No. 412 April Term, 1977, Appeal from Judgment of Sentence of the Court of Common Pleas of Allegheny County, Criminal Division at No. CC7600273, entered on October 15, 1976.
Lester G. Nauhaus, Assistant Public Defender, Pittsburgh, for appellant.
Robert L. Eberhardt, Assistant District Attorney, Pittsburgh, for Commonwealth, appellee.
Jacobs, President Judge, and Hoffman, Cercone, Price, Van der Voort, Spaeth and Hester, JJ. Jacobs, President Judge, concurs in the result. Hoffman, J., did not participate in the consideration or decision of this case.
[ 262 Pa. Super. Page 201]
This is an appeal from a jury verdict in Allegheny County that found appellant guilty of violating the Pennsylvania Uniform Firearms Act.*fn1 Appellant's post-verdict motions were denied. We affirm the decision of the lower court.
At the trial, appellant's counsel stipulated that appellant, Lawrence Calvert, had been convicted of burglary in 1968. The testimony at trial then revealed the following set of facts. Detective Robert Payne received a call from James Dolfi, who was unknown to Payne at the time. Dolfi informed him that illegal sale of firearms was being conducted and Calvert was involved. Dolfi lived in the apartment adjoining appellant's which was connected by a joint bathroom. Dolfi took Payne to the apartment and informed Calvert that Payne was the man who had come to talk about the gun. In response, Payne testified that appellant said, "Tell him to come in," whereupon he entered appellant's apartment through the joint bathroom. Officer Payne testified that appellant went into another room and returned with a gun; Calvert testified that on a prior occasion Dolfi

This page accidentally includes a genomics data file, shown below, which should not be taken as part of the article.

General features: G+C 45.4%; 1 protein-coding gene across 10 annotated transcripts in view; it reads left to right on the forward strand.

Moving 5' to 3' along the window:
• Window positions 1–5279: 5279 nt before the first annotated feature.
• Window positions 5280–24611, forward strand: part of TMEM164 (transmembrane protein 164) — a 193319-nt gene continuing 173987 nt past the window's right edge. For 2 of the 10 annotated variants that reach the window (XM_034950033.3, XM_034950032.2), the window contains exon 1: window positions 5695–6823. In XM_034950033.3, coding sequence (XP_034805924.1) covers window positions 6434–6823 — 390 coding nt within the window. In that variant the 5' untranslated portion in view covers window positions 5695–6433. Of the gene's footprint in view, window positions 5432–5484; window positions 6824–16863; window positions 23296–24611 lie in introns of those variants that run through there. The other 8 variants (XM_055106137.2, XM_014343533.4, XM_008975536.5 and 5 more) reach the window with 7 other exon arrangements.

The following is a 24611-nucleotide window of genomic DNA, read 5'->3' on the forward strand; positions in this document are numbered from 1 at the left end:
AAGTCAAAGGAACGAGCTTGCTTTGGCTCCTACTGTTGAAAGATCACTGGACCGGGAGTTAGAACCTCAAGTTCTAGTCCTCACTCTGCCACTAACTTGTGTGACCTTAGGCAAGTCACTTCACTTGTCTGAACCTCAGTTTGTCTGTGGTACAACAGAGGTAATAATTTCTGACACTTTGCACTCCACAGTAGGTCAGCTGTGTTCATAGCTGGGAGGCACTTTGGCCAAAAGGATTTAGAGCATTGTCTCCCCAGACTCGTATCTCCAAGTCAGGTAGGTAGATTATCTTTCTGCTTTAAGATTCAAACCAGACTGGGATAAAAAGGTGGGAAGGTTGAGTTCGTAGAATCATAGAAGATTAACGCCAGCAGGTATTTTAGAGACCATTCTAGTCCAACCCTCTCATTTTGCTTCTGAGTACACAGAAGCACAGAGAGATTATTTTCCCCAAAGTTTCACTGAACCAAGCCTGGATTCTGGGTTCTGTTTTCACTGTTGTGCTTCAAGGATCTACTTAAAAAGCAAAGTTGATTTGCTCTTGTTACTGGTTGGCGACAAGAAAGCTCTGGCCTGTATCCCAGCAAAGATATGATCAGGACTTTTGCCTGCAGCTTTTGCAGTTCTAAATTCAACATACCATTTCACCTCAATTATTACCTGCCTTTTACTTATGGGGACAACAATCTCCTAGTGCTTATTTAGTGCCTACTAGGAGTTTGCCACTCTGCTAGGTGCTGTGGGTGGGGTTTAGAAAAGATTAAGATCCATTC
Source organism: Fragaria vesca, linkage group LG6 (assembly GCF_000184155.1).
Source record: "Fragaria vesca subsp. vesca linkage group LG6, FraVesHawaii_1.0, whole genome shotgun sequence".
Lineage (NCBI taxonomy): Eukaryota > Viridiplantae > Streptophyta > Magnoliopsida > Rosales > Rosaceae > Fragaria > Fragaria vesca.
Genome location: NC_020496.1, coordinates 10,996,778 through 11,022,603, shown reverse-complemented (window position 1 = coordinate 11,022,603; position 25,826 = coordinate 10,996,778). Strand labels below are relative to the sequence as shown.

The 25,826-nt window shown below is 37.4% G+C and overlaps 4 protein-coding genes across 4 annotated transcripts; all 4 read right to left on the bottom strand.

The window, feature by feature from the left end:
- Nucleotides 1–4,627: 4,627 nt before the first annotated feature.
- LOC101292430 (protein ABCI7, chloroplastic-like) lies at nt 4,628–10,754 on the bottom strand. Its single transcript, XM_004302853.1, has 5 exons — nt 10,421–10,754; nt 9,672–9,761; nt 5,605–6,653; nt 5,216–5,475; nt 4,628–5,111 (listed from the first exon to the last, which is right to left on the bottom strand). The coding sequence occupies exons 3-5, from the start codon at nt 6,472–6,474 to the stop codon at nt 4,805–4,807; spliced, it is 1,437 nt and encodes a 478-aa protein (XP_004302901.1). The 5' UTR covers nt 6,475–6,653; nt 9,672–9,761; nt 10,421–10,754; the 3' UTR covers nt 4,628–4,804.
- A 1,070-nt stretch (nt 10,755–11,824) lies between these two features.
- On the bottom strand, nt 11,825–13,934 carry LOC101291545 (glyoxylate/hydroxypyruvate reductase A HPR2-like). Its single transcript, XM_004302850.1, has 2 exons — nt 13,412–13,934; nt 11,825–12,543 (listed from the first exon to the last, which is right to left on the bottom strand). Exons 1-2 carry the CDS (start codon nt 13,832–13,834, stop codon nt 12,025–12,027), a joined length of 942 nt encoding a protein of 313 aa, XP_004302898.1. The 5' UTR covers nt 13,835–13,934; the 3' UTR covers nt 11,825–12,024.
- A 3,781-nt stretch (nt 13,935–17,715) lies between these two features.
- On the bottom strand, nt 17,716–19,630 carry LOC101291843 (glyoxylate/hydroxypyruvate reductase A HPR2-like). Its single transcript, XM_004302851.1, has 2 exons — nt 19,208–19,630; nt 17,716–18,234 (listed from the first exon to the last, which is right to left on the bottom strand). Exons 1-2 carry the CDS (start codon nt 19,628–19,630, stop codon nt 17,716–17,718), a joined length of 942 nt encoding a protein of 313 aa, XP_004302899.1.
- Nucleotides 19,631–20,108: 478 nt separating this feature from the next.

[ 262 Pa. Super. Page 202]
had come to Calvert's apartment and had placed the handgun on an end table in his apartment and it had not been touched since. After a brief discussion concerning the sale of the handgun, Payne signaled for the other officers to enter the apartment. Appellant was then arrested.
In explaining his version of the transaction, Calvert stated that Dolfi had asked him to help with the sale of the gun because Dolfi needed the money since he wanted to get married. Appellant testified that he protested at first but later acquiesced. According to Calvert, Dolfi then brought the handgun into appellant's apartment and set it on an end table. Calvert said he never touched the gun.
The informant, Dolfi, was Calvert's personal friend who had been a member of a three person partnership with him that had terminated several months prior to the incident in question. Dolfi's name was mentioned in the indictment, but he was not listed on the indictment as a Commonwealth witness nor was he called at trial. Although there were attempts made to locate Dolfi during the trial so that he might testify as a defense witness, the informant could not be found. At the close of the trial, defense counsel requested the following charge:
"Because James Dolfi was working in cooperation with the police, you may draw the inference from the Commonwealth's failure to produce him that his testimony would have been detrimental to the Commonwealth's case."
The trial judge refused to charge on this point. Based on this evidence, appellant was acquitted on the charge of the sale of the firearm, but was convicted of the possession of it ...